In your opening statement, minister, you said that delivery is a challenge at this time, given the public finances. I think that a national forum would be a really important element in bringing people together. Has the Scottish Government taken into account the costs of establishing a national forum? You mentioned that the GrowGreen Scotland initiative is funded with £20,000 a year. Have you looked at the costs of a national forum?
The figure for GrowGreen Scotland is £19,800 per annum. No, we have not yet looked at the costs of a national forum. I need to consider that, and it will require careful consideration about not just the costings but, equally, the value of a forum to the Scottish Government and to local authorities. As of today, a considerable bit of work is under way, backed by annual funding of nearly £20,000, which I think we will agree is not insignificant in the circumstances. I want to go away and compare what is being done now against that which the committee has suggested and consider what the gap is and how we might fill it, if that would be beneficial.
Thanks very much. We appreciate your willingness to take on that piece of work.
We will move on to a question from Annie Wells, who joins us online.
Good morning, minister. I will stay on the issue of funding. Many community organisations have told us that they still face yearly battles for funding for on-going projects that are proven to make a huge difference to people’s lives. Does the minister agree that sustaining existing projects is just as important as funding innovation? What steps is the Scottish Government taking to address that and ensure that funding can be accessed for on-going projects?
I hear two different concerns when I speak to groups across the piece. One is that they cannot get new funding, and the other is that new funding appears to be all that is available. There are concerns on both sides. I know that community and third sector organisations are calling out for reliability of funding and the ability to plan ahead that comes with multiyear funds. Of course, the Scottish Government has to work on an annual basis, and we are doing so in volatile economic circumstances just now.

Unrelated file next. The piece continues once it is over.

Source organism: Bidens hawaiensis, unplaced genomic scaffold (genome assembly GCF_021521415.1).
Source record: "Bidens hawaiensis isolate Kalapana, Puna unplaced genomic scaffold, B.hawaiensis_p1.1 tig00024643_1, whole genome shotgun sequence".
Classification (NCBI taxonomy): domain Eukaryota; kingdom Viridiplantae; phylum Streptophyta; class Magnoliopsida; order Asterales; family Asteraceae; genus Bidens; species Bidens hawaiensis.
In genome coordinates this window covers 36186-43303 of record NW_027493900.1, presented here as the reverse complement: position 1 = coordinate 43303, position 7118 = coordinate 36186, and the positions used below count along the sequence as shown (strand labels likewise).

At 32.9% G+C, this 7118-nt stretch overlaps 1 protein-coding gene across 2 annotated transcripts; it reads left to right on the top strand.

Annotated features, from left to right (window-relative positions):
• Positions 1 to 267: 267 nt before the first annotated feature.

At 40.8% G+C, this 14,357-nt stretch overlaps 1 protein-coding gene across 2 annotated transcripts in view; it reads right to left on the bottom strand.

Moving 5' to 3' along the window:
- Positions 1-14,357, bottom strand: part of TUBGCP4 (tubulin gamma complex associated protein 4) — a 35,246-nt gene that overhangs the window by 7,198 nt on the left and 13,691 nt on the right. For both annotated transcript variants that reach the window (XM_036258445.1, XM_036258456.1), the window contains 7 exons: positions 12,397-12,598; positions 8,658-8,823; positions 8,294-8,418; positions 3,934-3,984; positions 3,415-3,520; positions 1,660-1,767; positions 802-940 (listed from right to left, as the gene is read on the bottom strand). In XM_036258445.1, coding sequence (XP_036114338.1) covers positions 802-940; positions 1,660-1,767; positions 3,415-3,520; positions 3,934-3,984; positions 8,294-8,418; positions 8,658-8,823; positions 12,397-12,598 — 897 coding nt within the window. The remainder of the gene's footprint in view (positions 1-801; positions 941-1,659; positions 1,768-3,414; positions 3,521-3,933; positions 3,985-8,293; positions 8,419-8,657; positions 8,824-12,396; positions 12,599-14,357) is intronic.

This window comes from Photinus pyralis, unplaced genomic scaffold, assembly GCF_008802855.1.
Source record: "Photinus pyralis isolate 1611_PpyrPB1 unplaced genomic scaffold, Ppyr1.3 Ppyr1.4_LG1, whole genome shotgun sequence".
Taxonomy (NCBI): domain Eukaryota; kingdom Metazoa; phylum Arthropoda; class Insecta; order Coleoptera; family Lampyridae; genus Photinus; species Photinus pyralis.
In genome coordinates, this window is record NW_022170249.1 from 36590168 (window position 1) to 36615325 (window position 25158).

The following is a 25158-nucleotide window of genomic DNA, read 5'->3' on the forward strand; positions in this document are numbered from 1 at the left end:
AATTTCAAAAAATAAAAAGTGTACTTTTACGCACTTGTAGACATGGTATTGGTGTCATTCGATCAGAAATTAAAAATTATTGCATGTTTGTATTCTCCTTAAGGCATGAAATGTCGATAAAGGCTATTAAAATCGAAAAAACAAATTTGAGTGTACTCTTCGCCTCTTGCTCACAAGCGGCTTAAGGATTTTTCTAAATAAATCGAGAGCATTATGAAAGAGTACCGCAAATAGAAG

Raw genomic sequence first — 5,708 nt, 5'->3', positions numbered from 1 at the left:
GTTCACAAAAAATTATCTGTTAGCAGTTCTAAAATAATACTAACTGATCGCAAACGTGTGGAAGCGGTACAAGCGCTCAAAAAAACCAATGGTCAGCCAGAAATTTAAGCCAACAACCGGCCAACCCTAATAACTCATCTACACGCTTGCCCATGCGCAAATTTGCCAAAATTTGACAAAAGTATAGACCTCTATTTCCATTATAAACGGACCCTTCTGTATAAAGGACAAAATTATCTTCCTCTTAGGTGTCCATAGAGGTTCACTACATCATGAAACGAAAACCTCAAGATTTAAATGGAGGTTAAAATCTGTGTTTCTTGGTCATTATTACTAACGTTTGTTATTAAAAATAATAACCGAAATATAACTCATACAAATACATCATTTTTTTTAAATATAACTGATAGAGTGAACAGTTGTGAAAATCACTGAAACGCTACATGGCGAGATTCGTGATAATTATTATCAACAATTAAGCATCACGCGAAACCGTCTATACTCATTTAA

As with much of this, I am absolutely prepared to consider how we can strive for more stable multiyear funding patterns, because I know how that allows groups to plan. The fairer funding practice should be adopted as far as practically possible. I will certainly aim for that.
Good morning, minister and officials, and thank you for joining us. You have already outlined where you think the committee’s work can make a difference but, specifically, does the Scottish Government intend to review the Community Empowerment (Scotland) Act 2015, including part 9, to take on board some of the issues that we have raised?
That is a good question. Obviously, the act is wide-ranging, and you will know that my colleague Tom Arthur, in his ministerial role, is undertaking a review of the act, which was a commitment. A lot of work on part 9 had already started in advance of the commissioning of Tom Arthur’s review. We meet regularly; in fact, just last week, we had a cross-ministerial meeting on food that included the Cabinet Secretary for Rural Affairs and Islands and colleagues from local government. It is certainly my intention to meet Tom Arthur specifically to discuss the recommendations of your report and our reply, so that that can, as far as possible, be built into his review.
That is helpful.